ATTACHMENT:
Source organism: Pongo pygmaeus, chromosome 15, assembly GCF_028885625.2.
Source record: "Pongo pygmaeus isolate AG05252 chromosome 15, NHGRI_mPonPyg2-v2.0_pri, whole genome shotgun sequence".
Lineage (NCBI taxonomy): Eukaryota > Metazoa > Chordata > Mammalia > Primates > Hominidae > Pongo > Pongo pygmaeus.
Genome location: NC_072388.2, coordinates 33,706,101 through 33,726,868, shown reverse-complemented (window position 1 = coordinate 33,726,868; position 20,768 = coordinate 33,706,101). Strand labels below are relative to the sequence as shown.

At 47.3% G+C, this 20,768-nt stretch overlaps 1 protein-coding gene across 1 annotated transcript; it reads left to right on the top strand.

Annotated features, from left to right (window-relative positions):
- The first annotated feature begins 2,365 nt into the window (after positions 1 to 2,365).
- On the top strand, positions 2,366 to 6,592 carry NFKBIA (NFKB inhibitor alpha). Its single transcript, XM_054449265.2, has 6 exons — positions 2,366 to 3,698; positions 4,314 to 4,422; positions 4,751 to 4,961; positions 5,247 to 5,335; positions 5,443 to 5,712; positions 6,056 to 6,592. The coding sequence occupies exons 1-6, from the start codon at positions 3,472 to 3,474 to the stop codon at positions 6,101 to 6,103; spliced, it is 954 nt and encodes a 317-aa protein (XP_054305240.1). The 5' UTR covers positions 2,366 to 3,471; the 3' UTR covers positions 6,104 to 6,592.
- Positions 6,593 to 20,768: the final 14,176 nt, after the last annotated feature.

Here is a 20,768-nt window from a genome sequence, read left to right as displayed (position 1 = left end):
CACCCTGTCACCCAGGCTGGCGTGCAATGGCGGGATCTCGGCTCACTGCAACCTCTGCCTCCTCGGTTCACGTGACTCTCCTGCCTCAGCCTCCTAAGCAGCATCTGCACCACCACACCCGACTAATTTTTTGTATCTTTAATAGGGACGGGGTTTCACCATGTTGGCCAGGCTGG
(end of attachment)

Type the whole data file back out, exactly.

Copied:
Source organism: Pongo pygmaeus, chromosome 15, assembly GCF_028885625.2.
Source record: "Pongo pygmaeus isolate AG05252 chromosome 15, NHGRI_mPonPyg2-v2.0_pri, whole genome shotgun sequence".
Lineage (NCBI taxonomy): Eukaryota > Metazoa > Chordata > Mammalia > Primates > Hominidae > Pongo > Pongo pygmaeus.
Genome location: NC_072388.2, coordinates 33,706,101 through 33,726,868, shown reverse-complemented (window position 1 = coordinate 33,726,868; position 20,768 = coordinate 33,706,101). Strand labels below are relative to the sequence as shown.

At 47.3% G+C, this 20,768-nt stretch overlaps 1 protein-coding gene across 1 annotated transcript; it reads left to right on the top strand.

Annotated features, from left to right (window-relative positions):
- The first annotated feature begins 2,365 nt into the window (after positions 1 to 2,365).
- On the top strand, positions 2,366 to 6,592 carry NFKBIA (NFKB inhibitor alpha). Its single transcript, XM_054449265.2, has 6 exons — positions 2,366 to 3,698; positions 4,314 to 4,422; positions 4,751 to 4,961; positions 5,247 to 5,335; positions 5,443 to 5,712; positions 6,056 to 6,592. The coding sequence occupies exons 1-6, from the start codon at positions 3,472 to 3,474 to the stop codon at positions 6,101 to 6,103; spliced, it is 954 nt and encodes a 317-aa protein (XP_054305240.1). The 5' UTR covers positions 2,366 to 3,471; the 3' UTR covers positions 6,104 to 6,592.
- Positions 6,593 to 20,768: the final 14,176 nt, after the last annotated feature.

Here is a 20,768-nt window from a genome sequence, read left to right as displayed (position 1 = left end):
CACCCTGTCACCCAGGCTGGCGTGCAATGGCGGGATCTCGGCTCACTGCAACCTCTGCCTCCTCGGTTCACGTGACTCTCCTGCCTCAGCCTCCTAAGCAGCATCTGCACCACCACACCCGACTAATTTTTTGTATCTTTAATAGGGACGGGGTTTCACCATGTTGGCCAGGCTGG